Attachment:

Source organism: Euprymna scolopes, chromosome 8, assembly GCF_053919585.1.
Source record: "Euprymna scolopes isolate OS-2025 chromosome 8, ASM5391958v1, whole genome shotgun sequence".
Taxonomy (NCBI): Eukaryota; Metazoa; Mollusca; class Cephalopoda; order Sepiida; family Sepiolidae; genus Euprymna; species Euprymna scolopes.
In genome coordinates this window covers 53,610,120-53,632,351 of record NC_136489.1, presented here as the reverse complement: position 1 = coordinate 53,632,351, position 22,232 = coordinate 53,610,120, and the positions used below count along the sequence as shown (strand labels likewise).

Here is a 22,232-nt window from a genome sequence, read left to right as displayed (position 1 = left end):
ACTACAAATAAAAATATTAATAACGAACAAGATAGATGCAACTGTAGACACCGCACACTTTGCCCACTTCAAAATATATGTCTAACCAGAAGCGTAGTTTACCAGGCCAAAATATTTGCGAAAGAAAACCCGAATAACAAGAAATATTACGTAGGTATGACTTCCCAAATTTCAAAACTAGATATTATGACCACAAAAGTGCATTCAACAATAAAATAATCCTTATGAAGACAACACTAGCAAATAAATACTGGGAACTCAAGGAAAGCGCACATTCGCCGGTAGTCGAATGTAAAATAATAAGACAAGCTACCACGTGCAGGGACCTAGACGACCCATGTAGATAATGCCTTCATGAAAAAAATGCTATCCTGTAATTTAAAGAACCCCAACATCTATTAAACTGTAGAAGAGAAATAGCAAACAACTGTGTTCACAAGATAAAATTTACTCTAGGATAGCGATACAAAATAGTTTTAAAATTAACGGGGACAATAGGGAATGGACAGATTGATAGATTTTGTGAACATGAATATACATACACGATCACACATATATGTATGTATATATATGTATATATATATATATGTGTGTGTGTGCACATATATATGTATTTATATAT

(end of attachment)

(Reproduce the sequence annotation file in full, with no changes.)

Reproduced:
Source organism: Euprymna scolopes, chromosome 8, assembly GCF_053919585.1.
Source record: "Euprymna scolopes isolate OS-2025 chromosome 8, ASM5391958v1, whole genome shotgun sequence".
Taxonomy (NCBI): Eukaryota; Metazoa; Mollusca; class Cephalopoda; order Sepiida; family Sepiolidae; genus Euprymna; species Euprymna scolopes.
In genome coordinates this window covers 53,610,120-53,632,351 of record NC_136489.1, presented here as the reverse complement: position 1 = coordinate 53,632,351, position 22,232 = coordinate 53,610,120, and the positions used below count along the sequence as shown (strand labels likewise).

Here is a 22,232-nt window from a genome sequence, read left to right as displayed (position 1 = left end):
ACTACAAATAAAAATATTAATAACGAACAAGATAGATGCAACTGTAGACACCGCACACTTTGCCCACTTCAAAATATATGTCTAACCAGAAGCGTAGTTTACCAGGCCAAAATATTTGCGAAAGAAAACCCGAATAACAAGAAATATTACGTAGGTATGACTTCCCAAATTTCAAAACTAGATATTATGACCACAAAAGTGCATTCAACAATAAAATAATCCTTATGAAGACAACACTAGCAAATAAATACTGGGAACTCAAGGAAAGCGCACATTCGCCGGTAGTCGAATGTAAAATAATAAGACAAGCTACCACGTGCAGGGACCTAGACGACCCATGTAGATAATGCCTTCATGAAAAAAATGCTATCCTGTAATTTAAAGAACCCCAACATCTATTAAACTGTAGAAGAGAAATAGCAAACAACTGTGTTCACAAGATAAAATTTACTCTAGGATAGCGATACAAAATAGTTTTAAAATTAACGGGGACAATAGGGAATGGACAGATTGATAGATTTTGTGAACATGAATATACATACACGATCACACATATATGTATGTATATATATGTATATATATATATATGTGTGTGTGTGCACATATATATGTATTTATATAT